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2016 Travel Expenses

Posted on Jan 2, 2017 by in Our Travel Notes | 0 comments

People constantly ask us how expensive it is to travel full time and make the assumption that it is super expensive.    Like anything else in life it is what you make of it.    There are people traveling in million dollar motorhomes with monthly budgets well into 5 digits, and people travelling with travel trailers they purchased on CraigsList for close to a grand with monthly budgets of a few hundred dollars.

Each person’s travel will be unique.   Just like people’s lives are different then their neighbors in regular neighborhoods.   Someone who eats out all the time will spend more then someone that doesn’t.    For that reason I am not sharing our expenses on what we spend for:   groceries, eating out, rv payment, etc. because we live our lives differently.

What I do want to share is what we spend on:

  • Campground Memberships
  • Campground Stays
  • Laundry
  • Propane
  • Generator Fuel

I hope that anyone thinking of traveling full time can learn from our expenses and maybe help with some of their planning.   We like to think we are conservative with our spending on the above topics, but I am sure there are many who can spend even less then us.

 

Campground Memberships

We have a few campground memberships.

You can read about why we have the memberships and their benefits HERE.

  • Passport America – $44
  • Thousand Trails – $744
  • Coast to Coast – $250
  • Good Sam – $50

Total membership costs:    $1088

 

Campground Stays

We really kept our average down this year, but there were a few things that really helped this.     Deseray’s parents have full RV hookups on their property and we spent a few months in the spring and finished out the year at their place.    Also we camp-hosted in the summer for a few months, so there were no charges for parking the rig there.   Add in some boondocking and the fact that when we pay to stay we are price conscious and we did okay.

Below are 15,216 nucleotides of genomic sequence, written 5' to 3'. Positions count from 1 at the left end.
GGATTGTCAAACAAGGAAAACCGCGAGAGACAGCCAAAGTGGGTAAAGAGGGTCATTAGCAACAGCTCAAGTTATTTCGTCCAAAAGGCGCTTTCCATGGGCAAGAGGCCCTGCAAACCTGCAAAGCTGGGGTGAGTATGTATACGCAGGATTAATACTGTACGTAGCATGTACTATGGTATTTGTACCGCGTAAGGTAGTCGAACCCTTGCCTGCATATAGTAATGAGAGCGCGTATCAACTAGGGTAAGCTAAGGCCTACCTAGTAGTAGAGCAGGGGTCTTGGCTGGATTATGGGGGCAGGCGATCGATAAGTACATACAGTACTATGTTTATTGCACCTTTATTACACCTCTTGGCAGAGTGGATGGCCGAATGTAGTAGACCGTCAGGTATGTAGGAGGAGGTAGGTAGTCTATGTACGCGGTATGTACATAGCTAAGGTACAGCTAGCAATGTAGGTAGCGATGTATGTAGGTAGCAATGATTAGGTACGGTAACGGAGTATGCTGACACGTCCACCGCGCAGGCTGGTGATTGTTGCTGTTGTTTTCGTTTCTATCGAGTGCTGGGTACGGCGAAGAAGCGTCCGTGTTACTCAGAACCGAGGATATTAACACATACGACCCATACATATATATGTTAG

Our grand total for space rent in 2016 was:   $2803.88

 

Laundry

We opted not to have a washer and dryer in our fifth wheel.   Overall we are glad we made that decision, but that does mean an added expense of using laundry facilities as we travel, which we did not have when we were in a sticks and bricks as that had it’s own laundry room.   We were able to do some laundry with family when staying with them which helped.

Total laundry costs (did not included detergents, etc…just our costs to use the facilities) for 2016 was:    $214.50

 

Propane:  

We started 2016 in North Idaho during a cold winter which burned a lot of propane.   Also our spot for camp-hosting in the summer was a dry spot, so we used propane for our fridge and heat, as well as most cooking (very little microwave use) and for our generator (bi-fuel generator runs on propane and gasoline).

Total Propane for 2016:  $443.35

 

Gasoline:

This is strictly the gasoline I have purchased to run through our generator when boondocking.  Again it is probably high this year due to the fact that we were camp-hosting in a dry spot for a few months.   When boondocking for a few days we may opt to not run the generator and never run the microwave and A/C, but when sitting in one place for a few months, we didn’t want to not have those creature comforts.   So we ran the generator more then normal.

Total gasoline for the generator was:   $214.50

 

Grand total:   $4,764.23.    That averages out to just over $397 per month or $13.05 per day.

 

We save money.

Many people are surprised to learn that we actually save money.    Before we took on this lifestyle we had a monthly house rent of $1000 a month, average electric bill of $85 a month and average natural gas bill of $60 a month and a water / sewer bill of $27.    That is $1172 a month.        Our trailer payment is $475 a month, so that along with everything outlined above comes to under $900 a month.

There are of course other expenses that we had not shared, but for the life choices we made those just about even out, leaving the core costs outlined above as the big differences.    Examples of other things that may be different for you are:

Communications – For us we cancelled satellite, so the savings of cancelling that and the home internet more then offset the increase in our cell phone bill which is definitely higher now.

Eating – We strike about the same balance of eating out and eating at home as before, so our food expenses have not changed

Fuel – We have always been big drivers.    Rather then bowling, or going out and drinking with friends, or golf or any number of other hobbies we have always enjoyed taking a drive out in the woods, or driving all weekend to explore.   So even when we had a house our fuel bill for our vehicle was larger then most people we knew, so for us we have seen almost no increase on what we spend per year on fuel.

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